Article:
Frankly, I was curious about this myself. Amassing 5 to 10 billion dollars or more (there are estimates of up to 70 billion) while working on a government salary, be it in the United States or Egypt, requires considerable energy.
How did they do it? My figured it was the usual means such as corruption in state-owned enterprises and government-run banks giving out loans without the expectation of being paid back. However, they did it more slowly with the appearance of legality.
This scheme appears to be based on the 51% rule. That rule says that no foreign business can be set up in Egypt without a majority stake being owned by an Egyptian. Obviously, the Mubarak family is more “Egyptian” than anyone else.
There is a warning in this. Nations requiring such partnerships may not in reality be all that friendly to business, not in the long-term. Certainly foreign interests are going to take a hit when they are in such an incestuous relationship with a corrupt government, first by shakedown and then by the inevitable revolution.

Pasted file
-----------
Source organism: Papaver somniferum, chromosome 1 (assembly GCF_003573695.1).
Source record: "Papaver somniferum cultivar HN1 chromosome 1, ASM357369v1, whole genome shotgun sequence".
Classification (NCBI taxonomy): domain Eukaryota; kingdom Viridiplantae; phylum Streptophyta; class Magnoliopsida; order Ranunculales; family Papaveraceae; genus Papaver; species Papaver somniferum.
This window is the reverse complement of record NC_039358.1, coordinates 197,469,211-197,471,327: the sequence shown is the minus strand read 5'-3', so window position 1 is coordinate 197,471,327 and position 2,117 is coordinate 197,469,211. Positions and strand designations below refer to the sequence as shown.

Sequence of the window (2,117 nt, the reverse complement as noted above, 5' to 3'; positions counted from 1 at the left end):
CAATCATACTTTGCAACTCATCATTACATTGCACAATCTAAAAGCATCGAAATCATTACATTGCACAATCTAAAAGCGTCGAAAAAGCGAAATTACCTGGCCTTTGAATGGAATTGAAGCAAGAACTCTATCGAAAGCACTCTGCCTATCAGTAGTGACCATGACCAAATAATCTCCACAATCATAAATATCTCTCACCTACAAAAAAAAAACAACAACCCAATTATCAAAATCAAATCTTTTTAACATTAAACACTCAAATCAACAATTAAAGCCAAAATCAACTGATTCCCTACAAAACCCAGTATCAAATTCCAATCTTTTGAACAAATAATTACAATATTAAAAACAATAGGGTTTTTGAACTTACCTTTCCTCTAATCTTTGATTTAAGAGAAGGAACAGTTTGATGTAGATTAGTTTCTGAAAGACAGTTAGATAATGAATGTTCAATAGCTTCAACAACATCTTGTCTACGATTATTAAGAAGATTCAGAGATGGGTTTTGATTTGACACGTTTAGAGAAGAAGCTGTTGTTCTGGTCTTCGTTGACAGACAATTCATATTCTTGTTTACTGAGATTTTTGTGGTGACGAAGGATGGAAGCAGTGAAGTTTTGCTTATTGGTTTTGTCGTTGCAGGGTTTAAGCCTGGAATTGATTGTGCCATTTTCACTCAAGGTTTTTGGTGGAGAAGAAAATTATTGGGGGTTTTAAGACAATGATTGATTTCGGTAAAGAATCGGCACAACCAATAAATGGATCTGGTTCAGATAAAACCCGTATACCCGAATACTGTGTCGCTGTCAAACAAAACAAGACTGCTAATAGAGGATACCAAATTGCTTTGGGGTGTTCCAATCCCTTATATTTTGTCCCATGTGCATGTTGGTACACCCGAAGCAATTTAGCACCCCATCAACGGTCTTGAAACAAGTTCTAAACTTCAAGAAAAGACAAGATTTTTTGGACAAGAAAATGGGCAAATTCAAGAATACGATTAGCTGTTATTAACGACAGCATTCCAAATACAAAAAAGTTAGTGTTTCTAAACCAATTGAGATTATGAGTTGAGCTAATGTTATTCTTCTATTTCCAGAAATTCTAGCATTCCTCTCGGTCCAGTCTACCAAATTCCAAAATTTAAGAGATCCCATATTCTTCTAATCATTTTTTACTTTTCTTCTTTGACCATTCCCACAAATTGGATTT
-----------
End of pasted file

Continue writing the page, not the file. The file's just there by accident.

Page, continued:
Such economic rules exist in many parts of the globe. The most prominent being China. For those businesses investing overseas I would recommend caution in these kinds of partnerships. Such an investment may pay off for the next quarter or the next year. But in theory, corporations are eternal. Having your immortal organization seized by an enraged population is an ignominious end. The situation in Egypt is a textbook example of how such investment can go wrong.
Whether the investment is shared with a corrupt Middle Eastern nation run by a single family or by a single political party (Chinese Communist), the future is hardly serene.
via PLANETIZEN POST